8.         The Commission has revised the Aggregate Revenue Requirement of the Generation, Transmission and Distribution functions of the Board for each year of the Control Period (FY09 – FY11) and has also approved the Retail Supply Tariffs for FY 2009-10.

9.         The Commission has approved an ARR for 2009-10 of Rs. 2340.94 Crs as against the Board’s projected ARR for 2009-10 of Rs. 2853.20 crores, as detailed in table below

Particulars (Rs. Crs)

FY 2009-10

Power Purchase Expenses

1345.24

PGCIL Charges

97.58

Operation & Maintenance Costs

739.01

Provision for New Recruitments

7.97

Provision for IT & Other Initiatives

23.30

Provision for AMR

6.91

Interest & Financing Charges

168.90

Depreciation

113.85

Return on Equity

43.82

Less: Capitalisation

75.02

Less: Non Tariff Income

130.61

Aggregate Revenue Requirement

2340.94

10.       The increase in power purchase costs is the major factor leading to the increase in the ARR and this is primarily due to the increase in demand within the state. Simultaneously, there has been a sharp reduction in the revenues from the sale of surplus power outside the state, which this year has been projected as Rs. 266 Crs. Further, the ARR for the all the three years of the MYT control period has been revised taking into account the actual figures of 2007-08 based on truing up petition filed by the Board and the consequential true-up order issued by the Commission on 11-8-2009.

11.       In view of the introduction of the MYT regime, the Commission has made a concerted attempt to co-relate the tariff on a cost to serve model. For the domestic and agriculture sectors, recoveries are still under played owing to tariff shock constraints. Industry of course, still continues as a subsidizing category albeit at much lower levels. Rest of the categories are sought to be brought under the fold of a structure which is based on equitable tariff determination.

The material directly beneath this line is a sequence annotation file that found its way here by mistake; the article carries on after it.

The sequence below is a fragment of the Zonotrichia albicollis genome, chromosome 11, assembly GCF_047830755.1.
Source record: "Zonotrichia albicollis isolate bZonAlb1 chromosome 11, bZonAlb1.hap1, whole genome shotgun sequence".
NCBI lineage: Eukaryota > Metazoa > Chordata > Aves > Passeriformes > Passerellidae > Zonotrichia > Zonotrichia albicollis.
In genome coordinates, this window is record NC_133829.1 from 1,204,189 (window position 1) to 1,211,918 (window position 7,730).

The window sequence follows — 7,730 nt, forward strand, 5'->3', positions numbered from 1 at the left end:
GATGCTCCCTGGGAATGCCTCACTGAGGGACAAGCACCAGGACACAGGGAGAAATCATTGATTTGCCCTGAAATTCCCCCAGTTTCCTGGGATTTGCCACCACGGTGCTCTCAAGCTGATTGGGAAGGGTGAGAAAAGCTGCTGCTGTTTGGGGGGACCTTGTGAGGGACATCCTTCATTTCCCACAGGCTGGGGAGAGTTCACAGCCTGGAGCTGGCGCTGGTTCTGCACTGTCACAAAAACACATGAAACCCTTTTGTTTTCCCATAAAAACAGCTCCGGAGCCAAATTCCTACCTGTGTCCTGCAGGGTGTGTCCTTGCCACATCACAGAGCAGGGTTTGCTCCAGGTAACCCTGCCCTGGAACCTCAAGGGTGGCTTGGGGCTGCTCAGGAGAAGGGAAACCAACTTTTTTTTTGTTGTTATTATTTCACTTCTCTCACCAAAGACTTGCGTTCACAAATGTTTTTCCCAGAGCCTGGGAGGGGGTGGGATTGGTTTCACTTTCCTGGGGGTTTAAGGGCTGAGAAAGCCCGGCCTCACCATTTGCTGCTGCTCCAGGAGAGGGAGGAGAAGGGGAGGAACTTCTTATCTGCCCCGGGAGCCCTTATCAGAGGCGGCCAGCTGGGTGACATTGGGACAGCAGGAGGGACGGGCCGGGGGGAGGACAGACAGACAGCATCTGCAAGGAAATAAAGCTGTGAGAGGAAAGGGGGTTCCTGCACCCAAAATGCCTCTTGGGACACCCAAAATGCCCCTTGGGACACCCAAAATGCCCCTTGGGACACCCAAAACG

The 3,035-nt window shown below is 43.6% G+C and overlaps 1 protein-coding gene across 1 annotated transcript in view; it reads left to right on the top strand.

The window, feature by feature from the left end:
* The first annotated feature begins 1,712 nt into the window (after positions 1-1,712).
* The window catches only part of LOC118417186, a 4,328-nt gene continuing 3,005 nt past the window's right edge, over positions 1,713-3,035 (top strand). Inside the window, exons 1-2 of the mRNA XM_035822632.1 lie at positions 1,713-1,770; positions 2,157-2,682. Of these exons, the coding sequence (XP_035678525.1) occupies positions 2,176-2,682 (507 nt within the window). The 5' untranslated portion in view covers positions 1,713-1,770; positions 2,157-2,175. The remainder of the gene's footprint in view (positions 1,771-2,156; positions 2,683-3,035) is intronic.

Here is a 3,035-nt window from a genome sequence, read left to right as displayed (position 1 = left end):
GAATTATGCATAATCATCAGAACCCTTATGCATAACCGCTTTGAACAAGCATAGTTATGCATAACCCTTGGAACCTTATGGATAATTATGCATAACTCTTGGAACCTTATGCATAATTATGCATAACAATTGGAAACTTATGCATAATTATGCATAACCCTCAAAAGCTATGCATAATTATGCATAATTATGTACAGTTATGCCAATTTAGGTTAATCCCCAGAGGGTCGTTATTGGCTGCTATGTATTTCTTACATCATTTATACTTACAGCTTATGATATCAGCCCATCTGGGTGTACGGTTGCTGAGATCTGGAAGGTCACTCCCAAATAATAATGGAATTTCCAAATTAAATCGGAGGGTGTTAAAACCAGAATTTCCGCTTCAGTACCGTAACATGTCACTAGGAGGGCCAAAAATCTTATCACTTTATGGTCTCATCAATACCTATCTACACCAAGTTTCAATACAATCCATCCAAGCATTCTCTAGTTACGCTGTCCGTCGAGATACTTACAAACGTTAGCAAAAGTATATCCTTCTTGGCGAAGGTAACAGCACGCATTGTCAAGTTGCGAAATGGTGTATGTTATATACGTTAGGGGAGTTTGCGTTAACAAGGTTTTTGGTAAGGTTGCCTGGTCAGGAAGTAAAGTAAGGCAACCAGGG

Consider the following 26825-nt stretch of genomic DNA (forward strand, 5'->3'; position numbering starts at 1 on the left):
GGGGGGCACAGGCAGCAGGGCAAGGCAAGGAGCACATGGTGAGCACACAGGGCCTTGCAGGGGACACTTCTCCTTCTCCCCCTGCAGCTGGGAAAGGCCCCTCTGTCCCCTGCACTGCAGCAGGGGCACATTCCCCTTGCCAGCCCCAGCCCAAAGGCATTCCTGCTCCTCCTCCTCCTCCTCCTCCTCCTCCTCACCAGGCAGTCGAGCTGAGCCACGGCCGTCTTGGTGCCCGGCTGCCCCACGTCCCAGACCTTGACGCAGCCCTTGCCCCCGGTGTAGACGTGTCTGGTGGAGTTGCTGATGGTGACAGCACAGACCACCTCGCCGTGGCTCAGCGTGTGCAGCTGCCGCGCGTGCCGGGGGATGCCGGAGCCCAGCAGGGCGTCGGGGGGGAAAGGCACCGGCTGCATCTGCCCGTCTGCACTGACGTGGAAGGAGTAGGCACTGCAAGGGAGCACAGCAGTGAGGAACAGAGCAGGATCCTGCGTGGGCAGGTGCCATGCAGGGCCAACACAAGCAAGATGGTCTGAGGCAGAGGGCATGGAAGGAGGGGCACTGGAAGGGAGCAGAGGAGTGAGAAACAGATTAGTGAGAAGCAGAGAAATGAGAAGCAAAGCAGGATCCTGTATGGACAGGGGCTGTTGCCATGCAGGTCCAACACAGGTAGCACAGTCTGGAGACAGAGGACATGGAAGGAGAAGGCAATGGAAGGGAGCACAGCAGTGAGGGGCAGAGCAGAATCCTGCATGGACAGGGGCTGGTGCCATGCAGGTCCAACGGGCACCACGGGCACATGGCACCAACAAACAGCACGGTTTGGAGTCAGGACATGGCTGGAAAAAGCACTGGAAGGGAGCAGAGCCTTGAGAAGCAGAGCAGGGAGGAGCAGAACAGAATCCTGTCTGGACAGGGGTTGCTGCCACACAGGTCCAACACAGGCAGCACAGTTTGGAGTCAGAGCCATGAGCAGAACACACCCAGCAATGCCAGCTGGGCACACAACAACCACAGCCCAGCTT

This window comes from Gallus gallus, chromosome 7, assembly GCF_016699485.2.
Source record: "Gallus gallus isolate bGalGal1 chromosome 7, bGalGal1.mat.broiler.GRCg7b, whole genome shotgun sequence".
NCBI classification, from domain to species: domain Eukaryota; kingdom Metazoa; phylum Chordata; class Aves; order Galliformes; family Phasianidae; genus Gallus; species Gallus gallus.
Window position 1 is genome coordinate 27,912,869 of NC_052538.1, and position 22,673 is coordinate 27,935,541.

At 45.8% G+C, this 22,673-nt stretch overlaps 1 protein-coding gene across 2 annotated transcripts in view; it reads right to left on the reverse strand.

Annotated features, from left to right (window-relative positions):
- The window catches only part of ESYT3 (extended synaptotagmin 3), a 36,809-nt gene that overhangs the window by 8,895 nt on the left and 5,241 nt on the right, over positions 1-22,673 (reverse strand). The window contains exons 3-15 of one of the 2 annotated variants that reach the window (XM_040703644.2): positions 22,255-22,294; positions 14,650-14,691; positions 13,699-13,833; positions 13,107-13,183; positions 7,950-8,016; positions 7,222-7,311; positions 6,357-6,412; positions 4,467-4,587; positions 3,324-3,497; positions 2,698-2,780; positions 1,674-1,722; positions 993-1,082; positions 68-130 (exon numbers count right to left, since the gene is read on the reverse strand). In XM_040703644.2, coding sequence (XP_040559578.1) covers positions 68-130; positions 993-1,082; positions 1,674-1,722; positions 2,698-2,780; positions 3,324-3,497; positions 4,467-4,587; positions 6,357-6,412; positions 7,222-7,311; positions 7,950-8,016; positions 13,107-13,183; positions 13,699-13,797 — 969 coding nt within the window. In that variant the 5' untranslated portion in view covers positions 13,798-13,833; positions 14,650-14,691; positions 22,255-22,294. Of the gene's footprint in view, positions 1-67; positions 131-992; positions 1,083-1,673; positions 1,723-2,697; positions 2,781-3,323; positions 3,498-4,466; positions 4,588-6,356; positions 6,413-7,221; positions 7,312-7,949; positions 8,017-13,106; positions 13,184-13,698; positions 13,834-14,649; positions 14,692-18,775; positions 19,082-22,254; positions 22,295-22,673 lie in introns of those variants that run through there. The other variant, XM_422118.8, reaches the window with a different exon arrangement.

12.  For the domestic sector, a tariff decrease has been enunciated. The tariff for all domestic consumers consuming power up to 150 units per month has been reduced by 20 p. The net impact of this reduction is estimated to be Rs. 11.39 Crs.  The Commission understands that the State Govt. has already provisioned for a subsidy quantum of Rs. 140 Crs in the current year’s budget, The State Govt. has been subsidizing the domestic and agriculture categories. The effective tariffs, taking into consideration the above subsidy amount, for the domestic consumers shall be as shown in table below.

  • Effective slab wise per unit rate taking into account the GoHP subsidy

S. No

Consumer Slab

Existing Tariff with subsidy

Revised Effective Tariff with subsidy

1

Domestic consumers including BPL)

0 to 150 units

0.90

0.70

151 to 300 units

1.70

1.70

Above 300 units

2.45

2.45

13.   In case of the large industry, which continues to subsidize other consumers and is presently going through a period of recession, a reduction in energy charges of 15 paise per KVAh, has been approved both for EHT and HT consumers. Simultaneously, for the small and medium industry, a reduction in demand charges by Rs. 50/- Per KVA has been approved, keeping in mind the long standing demand of this segment to offset the adverse impact of having work for only one shift, in the present recessionary circumstances. The net impact of this reduction is estimated to be Rs. 47.43 Crs.

14.  The tariffs for all the other categories i.e. NDNCS, Commercial, street lighting, bulk supply etc remains unchanged.

15.  The total implication of the tariff reduction is estimated to be  Rs. 58.82 Crs. The approved tariffs shall come into force w.e.f. 1-9-2009. The retail and wheeling tariff, shall unless amended or revoked, continue to be in force upto March 31, 2010.

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1 Comment

  1. Dear Sir,
    What ever the regulatery commission has set the tarif is right as per the basic input.and allied factors.
    Himachal must try / expariment to produce Solor and wind energy. It has suitable sights if explored by proffessional. The government must give incentive to those who are doing result oriented efforts. This will certainly have more generation and inturn benefit to the public. The surplus power can be sold or used in industry build up.
    I appreciate the Hon,able Chief Minister & his team for managing the state in the best interest of general masses.
    Good Luck.
    Major Mehar Sood (Veteran)
    P.S. I request you to kindly confirm receipt and further action taken by concerned official on such comments.
    Major Mehar Sood